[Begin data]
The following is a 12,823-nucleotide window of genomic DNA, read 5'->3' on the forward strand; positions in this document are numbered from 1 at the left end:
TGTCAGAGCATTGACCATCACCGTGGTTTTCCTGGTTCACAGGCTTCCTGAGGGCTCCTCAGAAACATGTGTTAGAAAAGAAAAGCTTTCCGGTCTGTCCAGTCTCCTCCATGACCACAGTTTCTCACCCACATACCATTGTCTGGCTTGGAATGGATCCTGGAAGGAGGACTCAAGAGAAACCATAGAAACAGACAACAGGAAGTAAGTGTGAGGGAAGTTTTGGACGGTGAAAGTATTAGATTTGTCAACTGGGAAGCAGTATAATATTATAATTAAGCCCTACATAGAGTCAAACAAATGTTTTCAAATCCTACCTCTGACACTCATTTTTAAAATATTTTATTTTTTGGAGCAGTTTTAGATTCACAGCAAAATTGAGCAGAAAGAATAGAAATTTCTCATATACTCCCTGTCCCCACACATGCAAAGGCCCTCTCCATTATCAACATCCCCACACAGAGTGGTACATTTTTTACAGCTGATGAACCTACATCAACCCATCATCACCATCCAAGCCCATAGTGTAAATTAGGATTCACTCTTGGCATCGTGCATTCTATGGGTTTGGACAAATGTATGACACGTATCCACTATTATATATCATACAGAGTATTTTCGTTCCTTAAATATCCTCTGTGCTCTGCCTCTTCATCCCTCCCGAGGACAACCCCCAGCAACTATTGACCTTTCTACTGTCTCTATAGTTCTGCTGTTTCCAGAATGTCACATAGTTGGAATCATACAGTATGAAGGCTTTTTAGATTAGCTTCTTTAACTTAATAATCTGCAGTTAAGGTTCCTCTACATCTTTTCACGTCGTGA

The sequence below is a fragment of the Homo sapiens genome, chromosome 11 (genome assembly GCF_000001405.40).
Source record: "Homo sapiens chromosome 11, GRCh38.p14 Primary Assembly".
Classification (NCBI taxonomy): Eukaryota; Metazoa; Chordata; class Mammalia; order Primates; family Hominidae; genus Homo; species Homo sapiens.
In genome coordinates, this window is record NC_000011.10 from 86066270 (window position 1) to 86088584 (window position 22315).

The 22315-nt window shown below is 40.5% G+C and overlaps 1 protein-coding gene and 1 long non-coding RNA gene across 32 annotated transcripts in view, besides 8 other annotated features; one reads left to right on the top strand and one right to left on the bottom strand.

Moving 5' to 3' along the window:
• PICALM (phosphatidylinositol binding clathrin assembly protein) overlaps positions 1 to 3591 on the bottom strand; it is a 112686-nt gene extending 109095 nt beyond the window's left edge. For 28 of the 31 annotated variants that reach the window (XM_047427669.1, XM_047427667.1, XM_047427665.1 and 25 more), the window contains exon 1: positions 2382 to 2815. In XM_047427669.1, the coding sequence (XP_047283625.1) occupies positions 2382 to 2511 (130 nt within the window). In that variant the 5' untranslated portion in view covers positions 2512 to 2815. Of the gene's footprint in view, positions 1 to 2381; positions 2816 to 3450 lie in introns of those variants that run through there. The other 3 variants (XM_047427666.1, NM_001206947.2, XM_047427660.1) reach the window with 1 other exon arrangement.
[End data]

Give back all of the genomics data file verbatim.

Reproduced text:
The following is a 12,823-nucleotide window of genomic DNA, read 5'->3' on the forward strand; positions in this document are numbered from 1 at the left end:
TGTCAGAGCATTGACCATCACCGTGGTTTTCCTGGTTCACAGGCTTCCTGAGGGCTCCTCAGAAACATGTGTTAGAAAAGAAAAGCTTTCCGGTCTGTCCAGTCTCCTCCATGACCACAGTTTCTCACCCACATACCATTGTCTGGCTTGGAATGGATCCTGGAAGGAGGACTCAAGAGAAACCATAGAAACAGACAACAGGAAGTAAGTGTGAGGGAAGTTTTGGACGGTGAAAGTATTAGATTTGTCAACTGGGAAGCAGTATAATATTATAATTAAGCCCTACATAGAGTCAAACAAATGTTTTCAAATCCTACCTCTGACACTCATTTTTAAAATATTTTATTTTTTGGAGCAGTTTTAGATTCACAGCAAAATTGAGCAGAAAGAATAGAAATTTCTCATATACTCCCTGTCCCCACACATGCAAAGGCCCTCTCCATTATCAACATCCCCACACAGAGTGGTACATTTTTTACAGCTGATGAACCTACATCAACCCATCATCACCATCCAAGCCCATAGTGTAAATTAGGATTCACTCTTGGCATCGTGCATTCTATGGGTTTGGACAAATGTATGACACGTATCCACTATTATATATCATACAGAGTATTTTCGTTCCTTAAATATCCTCTGTGCTCTGCCTCTTCATCCCTCCCGAGGACAACCCCCAGCAACTATTGACCTTTCTACTGTCTCTATAGTTCTGCTGTTTCCAGAATGTCACATAGTTGGAATCATACAGTATGAAGGCTTTTTAGATTAGCTTCTTTAACTTAATAATCTGCAGTTAAGGTTCCTCTACATCTTTTCACGTCGTGA

The sequence below is a fragment of the Homo sapiens genome, chromosome 11 (genome assembly GCF_000001405.40).
Source record: "Homo sapiens chromosome 11, GRCh38.p14 Primary Assembly".
Classification (NCBI taxonomy): Eukaryota; Metazoa; Chordata; class Mammalia; order Primates; family Hominidae; genus Homo; species Homo sapiens.
In genome coordinates, this window is record NC_000011.10 from 86066270 (window position 1) to 86088584 (window position 22315).

The 22315-nt window shown below is 40.5% G+C and overlaps 1 protein-coding gene and 1 long non-coding RNA gene across 32 annotated transcripts in view, besides 8 other annotated features; one reads left to right on the top strand and one right to left on the bottom strand.

Moving 5' to 3' along the window:
• PICALM (phosphatidylinositol binding clathrin assembly protein) overlaps positions 1 to 3591 on the bottom strand; it is a 112686-nt gene extending 109095 nt beyond the window's left edge. For 28 of the 31 annotated variants that reach the window (XM_047427669.1, XM_047427667.1, XM_047427665.1 and 25 more), the window contains exon 1: positions 2382 to 2815. In XM_047427669.1, the coding sequence (XP_047283625.1) occupies positions 2382 to 2511 (130 nt within the window). In that variant the 5' untranslated portion in view covers positions 2512 to 2815. Of the gene's footprint in view, positions 1 to 2381; positions 2816 to 3450 lie in introns of those variants that run through there. The other 3 variants (XM_047427666.1, NM_001206947.2, XM_047427660.1) reach the window with 1 other exon arrangement.